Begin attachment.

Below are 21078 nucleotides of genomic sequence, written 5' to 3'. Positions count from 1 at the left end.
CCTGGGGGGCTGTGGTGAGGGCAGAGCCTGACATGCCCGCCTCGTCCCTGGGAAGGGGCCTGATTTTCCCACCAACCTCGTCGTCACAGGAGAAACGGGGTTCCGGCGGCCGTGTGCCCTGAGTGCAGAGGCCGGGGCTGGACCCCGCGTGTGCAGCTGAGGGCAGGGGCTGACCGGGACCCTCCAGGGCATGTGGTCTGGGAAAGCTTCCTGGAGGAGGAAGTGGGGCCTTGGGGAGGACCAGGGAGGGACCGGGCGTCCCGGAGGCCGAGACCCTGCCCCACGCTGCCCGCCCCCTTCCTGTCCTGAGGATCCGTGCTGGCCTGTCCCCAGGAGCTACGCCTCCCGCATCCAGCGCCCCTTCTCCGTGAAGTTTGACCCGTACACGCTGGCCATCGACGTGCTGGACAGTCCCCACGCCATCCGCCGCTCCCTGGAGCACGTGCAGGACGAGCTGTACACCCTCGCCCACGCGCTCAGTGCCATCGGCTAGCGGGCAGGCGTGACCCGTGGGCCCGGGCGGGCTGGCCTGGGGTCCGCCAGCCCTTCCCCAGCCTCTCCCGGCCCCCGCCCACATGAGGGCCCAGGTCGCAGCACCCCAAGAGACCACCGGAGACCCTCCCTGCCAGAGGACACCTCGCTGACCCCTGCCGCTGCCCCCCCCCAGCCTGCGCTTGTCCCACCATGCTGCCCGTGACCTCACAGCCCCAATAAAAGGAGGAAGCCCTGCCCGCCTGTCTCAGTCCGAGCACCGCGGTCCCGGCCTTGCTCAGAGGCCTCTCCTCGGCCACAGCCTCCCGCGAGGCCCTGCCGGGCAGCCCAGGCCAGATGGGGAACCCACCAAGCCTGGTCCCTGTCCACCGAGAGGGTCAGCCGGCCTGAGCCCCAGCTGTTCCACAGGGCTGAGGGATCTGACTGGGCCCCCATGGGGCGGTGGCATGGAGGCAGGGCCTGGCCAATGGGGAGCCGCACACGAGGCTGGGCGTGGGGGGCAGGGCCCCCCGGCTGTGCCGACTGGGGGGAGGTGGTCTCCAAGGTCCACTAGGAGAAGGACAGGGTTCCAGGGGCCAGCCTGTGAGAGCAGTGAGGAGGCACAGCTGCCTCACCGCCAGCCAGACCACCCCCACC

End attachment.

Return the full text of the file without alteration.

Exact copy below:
Below are 21078 nucleotides of genomic sequence, written 5' to 3'. Positions count from 1 at the left end.
CCTGGGGGGCTGTGGTGAGGGCAGAGCCTGACATGCCCGCCTCGTCCCTGGGAAGGGGCCTGATTTTCCCACCAACCTCGTCGTCACAGGAGAAACGGGGTTCCGGCGGCCGTGTGCCCTGAGTGCAGAGGCCGGGGCTGGACCCCGCGTGTGCAGCTGAGGGCAGGGGCTGACCGGGACCCTCCAGGGCATGTGGTCTGGGAAAGCTTCCTGGAGGAGGAAGTGGGGCCTTGGGGAGGACCAGGGAGGGACCGGGCGTCCCGGAGGCCGAGACCCTGCCCCACGCTGCCCGCCCCCTTCCTGTCCTGAGGATCCGTGCTGGCCTGTCCCCAGGAGCTACGCCTCCCGCATCCAGCGCCCCTTCTCCGTGAAGTTTGACCCGTACACGCTGGCCATCGACGTGCTGGACAGTCCCCACGCCATCCGCCGCTCCCTGGAGCACGTGCAGGACGAGCTGTACACCCTCGCCCACGCGCTCAGTGCCATCGGCTAGCGGGCAGGCGTGACCCGTGGGCCCGGGCGGGCTGGCCTGGGGTCCGCCAGCCCTTCCCCAGCCTCTCCCGGCCCCCGCCCACATGAGGGCCCAGGTCGCAGCACCCCAAGAGACCACCGGAGACCCTCCCTGCCAGAGGACACCTCGCTGACCCCTGCCGCTGCCCCCCCCCAGCCTGCGCTTGTCCCACCATGCTGCCCGTGACCTCACAGCCCCAATAAAAGGAGGAAGCCCTGCCCGCCTGTCTCAGTCCGAGCACCGCGGTCCCGGCCTTGCTCAGAGGCCTCTCCTCGGCCACAGCCTCCCGCGAGGCCCTGCCGGGCAGCCCAGGCCAGATGGGGAACCCACCAAGCCTGGTCCCTGTCCACCGAGAGGGTCAGCCGGCCTGAGCCCCAGCTGTTCCACAGGGCTGAGGGATCTGACTGGGCCCCCATGGGGCGGTGGCATGGAGGCAGGGCCTGGCCAATGGGGAGCCGCACACGAGGCTGGGCGTGGGGGGCAGGGCCCCCCGGCTGTGCCGACTGGGGGGAGGTGGTCTCCAAGGTCCACTAGGAGAAGGACAGGGTTCCAGGGGCCAGCCTGTGAGAGCAGTGAGGAGGCACAGCTGCCTCACCGCCAGCCAGACCACCCCCACC